About The Practice
There is so much to say. The standards here would very much please you, if you knew them all. And, as my sister in law says "They won't know unless you tell them."
And she's absolutely right. People go through life believing that all doctors are pretty much the same because mostly, they come from medical or veterinary schools with similar standards and then take a uniform competency test.
But the IDEAS in their heads, and their motivation can be radically different.
We've all met doctors who (this is scary) BECAME doctors because their parents SAID SO. These are NOT "healers" and you can tell. They seem barely to think about you.
Then there are folks who ARE healers and, becoming a doctor was a logical eventuality for them. It's what they DO.
I'm proud of AT LEAST the following. These things are bound to surprise and educate you.
Among several other clinics, I worked at TWO clinics that used to do the low cost FOA and other discount surgeries. I noted at both places, vets washing their hands WITH THEIR GLOVES ON and re-using a kit they'd just used on a surgery. "Why are you doing that?" I asked. "Because this next one is a low cost FOA procedure and I can't afford to meet my regular standards on these." True story. Wow. In my own practice, I do not even DO low cost procedures because I would have to lie to make people believe their pet was accorded the same care as the regular ones. My regular customers would be footing the bill for my low cost ones, too.
Yes, I am a little germ-freak about surgery. It needs to be mopped with germicide daily, and smell good, and all surfaces need to be germ free. I would (I am not kidding) lick any surface in my surgery ward prior to surgery if you asked me to. I know that's entirely wierd but that is the standard.
Did you ever imagine your pet standing on a towel in its own pee in a wire crate all day? Not here. We have Shorline stainless steel cages with floor-racks and they can be cleaned spotless because the sides aren't wire and the stainless can be sprayed with decontaminant without rusting or corroding.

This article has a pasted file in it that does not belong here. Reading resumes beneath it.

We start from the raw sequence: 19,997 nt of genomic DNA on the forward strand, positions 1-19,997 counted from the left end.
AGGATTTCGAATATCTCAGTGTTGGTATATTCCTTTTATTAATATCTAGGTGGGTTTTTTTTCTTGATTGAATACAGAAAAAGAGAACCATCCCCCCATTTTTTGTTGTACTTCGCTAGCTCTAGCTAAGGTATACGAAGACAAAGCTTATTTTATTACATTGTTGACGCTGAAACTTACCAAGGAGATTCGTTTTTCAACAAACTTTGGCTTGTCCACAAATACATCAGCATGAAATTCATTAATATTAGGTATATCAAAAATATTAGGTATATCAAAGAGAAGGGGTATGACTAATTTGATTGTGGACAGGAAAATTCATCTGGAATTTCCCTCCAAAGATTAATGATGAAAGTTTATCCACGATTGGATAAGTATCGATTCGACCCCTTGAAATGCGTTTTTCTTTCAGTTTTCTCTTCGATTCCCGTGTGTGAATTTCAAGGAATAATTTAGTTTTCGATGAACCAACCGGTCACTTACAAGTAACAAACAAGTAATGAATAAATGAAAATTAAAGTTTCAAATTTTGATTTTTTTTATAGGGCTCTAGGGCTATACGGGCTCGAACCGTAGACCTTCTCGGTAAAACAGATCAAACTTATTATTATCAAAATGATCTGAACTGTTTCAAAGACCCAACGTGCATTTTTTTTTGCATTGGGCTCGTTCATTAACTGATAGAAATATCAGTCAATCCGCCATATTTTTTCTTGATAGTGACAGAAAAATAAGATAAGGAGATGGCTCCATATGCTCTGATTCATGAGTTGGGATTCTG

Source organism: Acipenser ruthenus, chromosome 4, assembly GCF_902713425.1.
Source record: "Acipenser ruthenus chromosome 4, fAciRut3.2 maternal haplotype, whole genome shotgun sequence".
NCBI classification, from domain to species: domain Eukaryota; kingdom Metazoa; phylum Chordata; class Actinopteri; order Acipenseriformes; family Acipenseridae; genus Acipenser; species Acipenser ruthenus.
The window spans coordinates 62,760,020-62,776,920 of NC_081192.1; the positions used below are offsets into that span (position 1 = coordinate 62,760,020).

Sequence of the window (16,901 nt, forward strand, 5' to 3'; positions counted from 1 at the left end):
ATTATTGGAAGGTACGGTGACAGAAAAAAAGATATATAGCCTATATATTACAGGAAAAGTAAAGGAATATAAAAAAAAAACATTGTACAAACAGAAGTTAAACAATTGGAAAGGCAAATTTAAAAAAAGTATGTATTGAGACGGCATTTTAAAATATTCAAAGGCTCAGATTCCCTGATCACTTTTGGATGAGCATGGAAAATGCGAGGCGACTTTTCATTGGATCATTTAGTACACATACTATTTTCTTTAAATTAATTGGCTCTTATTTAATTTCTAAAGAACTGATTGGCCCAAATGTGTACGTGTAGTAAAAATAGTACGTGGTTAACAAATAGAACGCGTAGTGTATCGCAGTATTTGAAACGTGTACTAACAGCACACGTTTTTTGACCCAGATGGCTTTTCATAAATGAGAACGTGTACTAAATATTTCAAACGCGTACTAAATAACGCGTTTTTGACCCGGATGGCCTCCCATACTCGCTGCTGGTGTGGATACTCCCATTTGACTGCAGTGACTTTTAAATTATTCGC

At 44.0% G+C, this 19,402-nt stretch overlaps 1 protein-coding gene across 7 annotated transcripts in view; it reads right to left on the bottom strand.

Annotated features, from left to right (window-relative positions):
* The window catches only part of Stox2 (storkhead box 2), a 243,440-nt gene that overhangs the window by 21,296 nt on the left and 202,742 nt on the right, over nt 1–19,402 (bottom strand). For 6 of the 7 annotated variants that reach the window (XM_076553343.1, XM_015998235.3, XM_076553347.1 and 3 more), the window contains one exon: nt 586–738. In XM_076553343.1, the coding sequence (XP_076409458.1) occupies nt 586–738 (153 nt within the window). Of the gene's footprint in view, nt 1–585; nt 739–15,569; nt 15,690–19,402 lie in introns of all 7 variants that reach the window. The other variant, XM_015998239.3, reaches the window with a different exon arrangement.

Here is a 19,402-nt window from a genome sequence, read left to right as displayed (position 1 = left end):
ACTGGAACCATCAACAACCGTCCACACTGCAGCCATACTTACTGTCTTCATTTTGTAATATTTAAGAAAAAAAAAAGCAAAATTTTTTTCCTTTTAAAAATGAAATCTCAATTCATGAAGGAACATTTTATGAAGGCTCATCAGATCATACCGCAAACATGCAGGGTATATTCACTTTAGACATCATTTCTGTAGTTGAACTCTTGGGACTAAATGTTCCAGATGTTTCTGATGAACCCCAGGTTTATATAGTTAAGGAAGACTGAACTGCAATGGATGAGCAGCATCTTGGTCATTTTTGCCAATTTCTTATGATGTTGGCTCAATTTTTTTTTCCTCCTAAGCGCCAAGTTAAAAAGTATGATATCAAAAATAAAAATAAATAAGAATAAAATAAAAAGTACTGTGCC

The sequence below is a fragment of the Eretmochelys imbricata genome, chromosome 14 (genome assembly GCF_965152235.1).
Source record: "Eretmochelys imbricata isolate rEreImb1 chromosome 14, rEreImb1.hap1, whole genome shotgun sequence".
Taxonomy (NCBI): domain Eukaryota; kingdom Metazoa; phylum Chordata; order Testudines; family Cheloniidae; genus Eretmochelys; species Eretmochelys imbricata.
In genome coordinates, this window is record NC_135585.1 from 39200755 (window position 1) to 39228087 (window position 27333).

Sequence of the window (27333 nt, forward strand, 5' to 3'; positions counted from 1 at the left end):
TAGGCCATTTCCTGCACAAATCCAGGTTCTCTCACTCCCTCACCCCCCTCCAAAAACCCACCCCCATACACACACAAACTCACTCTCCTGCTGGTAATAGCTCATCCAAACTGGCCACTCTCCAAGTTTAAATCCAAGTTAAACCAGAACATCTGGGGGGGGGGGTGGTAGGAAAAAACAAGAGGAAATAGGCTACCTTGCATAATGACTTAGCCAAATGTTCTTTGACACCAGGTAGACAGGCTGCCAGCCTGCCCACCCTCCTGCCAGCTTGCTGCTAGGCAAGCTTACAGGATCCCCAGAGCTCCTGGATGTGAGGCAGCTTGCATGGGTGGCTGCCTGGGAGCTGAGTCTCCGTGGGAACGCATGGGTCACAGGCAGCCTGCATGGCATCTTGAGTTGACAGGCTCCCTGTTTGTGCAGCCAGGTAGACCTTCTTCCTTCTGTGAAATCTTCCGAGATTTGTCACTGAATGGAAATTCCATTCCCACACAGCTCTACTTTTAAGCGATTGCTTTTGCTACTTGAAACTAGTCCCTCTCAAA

It matters that the dental table and the surgery table are NOT one-and-the same. Sure, it cost me more but when you use your surgery table for dental procedures there's a risk of leaving a mouth-bacteria around for the belly of the next surgery. Ah well.
Imagine, how do you decontaminate CARPET? We have tile from front to back. Anyplace your dog will walk, is tile. We mop with Chlorhexidine every day and if there's a spill, accident or otherwise, we can decontaminate instantly.
Exam Room One
Why does an exam room matter? Well you probably would like to see ours, but there's something about ours that's nifty.
Exam Room Two
Exam room two is just a room like exam one, but there's something about this one that's nifty, too.
Next time you're with your people-doctor, ask if they washed their hands before they came in to see you. If you're at a surgery-mill or card-table-petshop-shots-clinic, ask the same question of the Vet, or just watch how many dogs they touch before ever even thinking to wash their hands. It's amazing. Ask about it, and prepare for some stammering.
We have in-office biochemistry and CBC services. Most clinics do. It's not that exciting, really.
We're computerized. This means when you need your shots-records for boarding, we're not searching boxes. Also, since we're not working off a card-table, we have people near the phone to verify shots so you don't have to have them done twice for boarding.
Maybe a small thing, maybe not. Vaccine can't get to room temperature very long, before it denatures. On a card table - ewwwww. And a very few clinics leave the trays out, all day, every day. Ooops. Our vaccine is stored IN THE ROOM in refrigerators, and at ALL times in refrigerators WITH THERMOMETERS. In 2007 we lost $4,800 worth of vaccine (MY COST, not retail) because I left the door to the main fridge open, overnight. All for a diet coke. The thermometer said seventy, and Heather said, "To the trash".
We have them, they're tasty (I've tried every one) and they have specific purposes. They're all sort of a "pain" for me (AND you without grocery store convenience) - but sometimes they're necessary in certain medicine cases. Did you know I make about four dollars on a bag when we invoice it out? Yes, anymore, the companies make the money, and we get to fight to keep costs down just to stay open. It's ridiculous.
I resent the surgery mills and card-table shots-vets who pay NO attention to these things, and the uninformed who carelessly take advantage of these donated, expired, reused and unethical-loss-leader "services". At a lot of "charity" places, you are nothing but a dollar-sign and it's all some kind of bait-and-add-gimmick. When I am reduced to gimmicks, I quit!